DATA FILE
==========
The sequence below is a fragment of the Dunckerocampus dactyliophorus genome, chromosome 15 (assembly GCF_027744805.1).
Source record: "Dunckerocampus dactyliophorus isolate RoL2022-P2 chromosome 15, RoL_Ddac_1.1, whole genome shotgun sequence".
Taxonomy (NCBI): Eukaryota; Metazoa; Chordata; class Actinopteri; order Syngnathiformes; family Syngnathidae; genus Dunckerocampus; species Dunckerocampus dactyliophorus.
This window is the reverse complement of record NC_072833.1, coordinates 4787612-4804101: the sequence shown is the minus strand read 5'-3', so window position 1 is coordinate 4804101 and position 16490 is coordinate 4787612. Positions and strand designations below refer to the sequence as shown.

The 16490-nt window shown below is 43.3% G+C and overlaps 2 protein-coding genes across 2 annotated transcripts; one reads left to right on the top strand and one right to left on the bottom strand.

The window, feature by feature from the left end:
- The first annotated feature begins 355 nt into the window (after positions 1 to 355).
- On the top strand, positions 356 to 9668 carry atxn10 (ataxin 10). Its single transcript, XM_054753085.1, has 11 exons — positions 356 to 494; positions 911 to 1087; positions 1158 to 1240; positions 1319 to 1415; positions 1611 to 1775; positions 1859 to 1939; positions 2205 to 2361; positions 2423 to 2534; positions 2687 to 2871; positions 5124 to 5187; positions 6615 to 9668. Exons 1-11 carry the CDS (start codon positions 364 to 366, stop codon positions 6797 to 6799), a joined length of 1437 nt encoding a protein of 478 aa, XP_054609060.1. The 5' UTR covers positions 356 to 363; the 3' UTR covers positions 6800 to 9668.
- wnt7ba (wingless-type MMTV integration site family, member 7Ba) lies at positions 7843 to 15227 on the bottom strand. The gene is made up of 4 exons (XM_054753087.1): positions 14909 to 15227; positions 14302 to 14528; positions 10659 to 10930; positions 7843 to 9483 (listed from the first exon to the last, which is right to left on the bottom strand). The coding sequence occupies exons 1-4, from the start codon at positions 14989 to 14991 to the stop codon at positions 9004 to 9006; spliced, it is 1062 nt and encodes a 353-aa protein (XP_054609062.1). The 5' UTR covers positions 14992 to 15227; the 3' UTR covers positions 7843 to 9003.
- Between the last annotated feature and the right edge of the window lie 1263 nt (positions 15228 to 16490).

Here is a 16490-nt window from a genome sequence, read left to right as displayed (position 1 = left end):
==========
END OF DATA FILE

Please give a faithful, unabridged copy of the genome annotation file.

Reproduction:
The sequence below is a fragment of the Dunckerocampus dactyliophorus genome, chromosome 15 (assembly GCF_027744805.1).
Source record: "Dunckerocampus dactyliophorus isolate RoL2022-P2 chromosome 15, RoL_Ddac_1.1, whole genome shotgun sequence".
Taxonomy (NCBI): Eukaryota; Metazoa; Chordata; class Actinopteri; order Syngnathiformes; family Syngnathidae; genus Dunckerocampus; species Dunckerocampus dactyliophorus.
This window is the reverse complement of record NC_072833.1, coordinates 4787612-4804101: the sequence shown is the minus strand read 5'-3', so window position 1 is coordinate 4804101 and position 16490 is coordinate 4787612. Positions and strand designations below refer to the sequence as shown.

The 16490-nt window shown below is 43.3% G+C and overlaps 2 protein-coding genes across 2 annotated transcripts; one reads left to right on the top strand and one right to left on the bottom strand.

The window, feature by feature from the left end:
- The first annotated feature begins 355 nt into the window (after positions 1 to 355).
- On the top strand, positions 356 to 9668 carry atxn10 (ataxin 10). Its single transcript, XM_054753085.1, has 11 exons — positions 356 to 494; positions 911 to 1087; positions 1158 to 1240; positions 1319 to 1415; positions 1611 to 1775; positions 1859 to 1939; positions 2205 to 2361; positions 2423 to 2534; positions 2687 to 2871; positions 5124 to 5187; positions 6615 to 9668. Exons 1-11 carry the CDS (start codon positions 364 to 366, stop codon positions 6797 to 6799), a joined length of 1437 nt encoding a protein of 478 aa, XP_054609060.1. The 5' UTR covers positions 356 to 363; the 3' UTR covers positions 6800 to 9668.
- wnt7ba (wingless-type MMTV integration site family, member 7Ba) lies at positions 7843 to 15227 on the bottom strand. The gene is made up of 4 exons (XM_054753087.1): positions 14909 to 15227; positions 14302 to 14528; positions 10659 to 10930; positions 7843 to 9483 (listed from the first exon to the last, which is right to left on the bottom strand). The coding sequence occupies exons 1-4, from the start codon at positions 14989 to 14991 to the stop codon at positions 9004 to 9006; spliced, it is 1062 nt and encodes a 353-aa protein (XP_054609062.1). The 5' UTR covers positions 14992 to 15227; the 3' UTR covers positions 7843 to 9003.
- Between the last annotated feature and the right edge of the window lie 1263 nt (positions 15228 to 16490).

Here is a 16490-nt window from a genome sequence, read left to right as displayed (position 1 = left end):